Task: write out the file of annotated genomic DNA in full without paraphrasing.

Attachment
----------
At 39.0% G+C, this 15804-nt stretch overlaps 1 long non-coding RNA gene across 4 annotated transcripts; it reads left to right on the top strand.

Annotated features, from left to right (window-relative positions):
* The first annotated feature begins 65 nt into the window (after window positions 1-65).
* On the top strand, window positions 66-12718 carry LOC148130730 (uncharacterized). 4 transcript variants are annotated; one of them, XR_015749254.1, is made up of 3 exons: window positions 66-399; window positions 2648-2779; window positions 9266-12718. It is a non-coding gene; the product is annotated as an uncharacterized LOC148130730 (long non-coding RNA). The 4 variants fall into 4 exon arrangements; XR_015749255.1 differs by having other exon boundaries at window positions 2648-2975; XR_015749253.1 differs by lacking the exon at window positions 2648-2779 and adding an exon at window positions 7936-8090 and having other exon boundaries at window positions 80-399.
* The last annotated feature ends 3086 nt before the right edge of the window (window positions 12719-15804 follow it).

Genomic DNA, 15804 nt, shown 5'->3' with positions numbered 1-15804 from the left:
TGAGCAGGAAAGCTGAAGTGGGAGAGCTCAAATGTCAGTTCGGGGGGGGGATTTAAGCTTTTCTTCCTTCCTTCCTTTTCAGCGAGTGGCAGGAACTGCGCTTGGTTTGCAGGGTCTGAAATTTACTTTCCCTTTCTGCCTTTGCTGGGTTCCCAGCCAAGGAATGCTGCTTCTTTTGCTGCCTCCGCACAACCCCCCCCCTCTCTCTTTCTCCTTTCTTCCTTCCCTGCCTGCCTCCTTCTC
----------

At 39.0% G+C, this 15804-nt stretch overlaps 1 long non-coding RNA gene across 4 annotated transcripts; it reads left to right on the top strand.

Annotated features, from left to right (window-relative positions):
* The first annotated feature begins 65 nt into the window (after window positions 1-65).
* On the top strand, window positions 66-12718 carry LOC148130730 (uncharacterized). 4 transcript variants are annotated; one of them, XR_015749254.1, is made up of 3 exons: window positions 66-399; window positions 2648-2779; window positions 9266-12718. It is a non-coding gene; the product is annotated as an uncharacterized LOC148130730 (long non-coding RNA). The 4 variants fall into 4 exon arrangements; XR_015749255.1 differs by having other exon boundaries at window positions 2648-2975; XR_015749253.1 differs by lacking the exon at window positions 2648-2779 and adding an exon at window positions 7936-8090 and having other exon boundaries at window positions 80-399.
* The last annotated feature ends 3086 nt before the right edge of the window (window positions 12719-15804 follow it).

Genomic DNA, 15804 nt, shown 5'->3' with positions numbered 1-15804 from the left:
TGAGCAGGAAAGCTGAAGTGGGAGAGCTCAAATGTCAGTTCGGGGGGGGGATTTAAGCTTTTCTTCCTTCCTTCCTTTTCAGCGAGTGGCAGGAACTGCGCTTGGTTTGCAGGGTCTGAAATTTACTTTCCCTTTCTGCCTTTGCTGGGTTCCCAGCCAAGGAATGCTGCTTCTTTTGCTGCCTCCGCACAACCCCCCCCCTCTCTCTTTCTCCTTTCTTCCTTCCCTGCCTGCCTCCTTCTC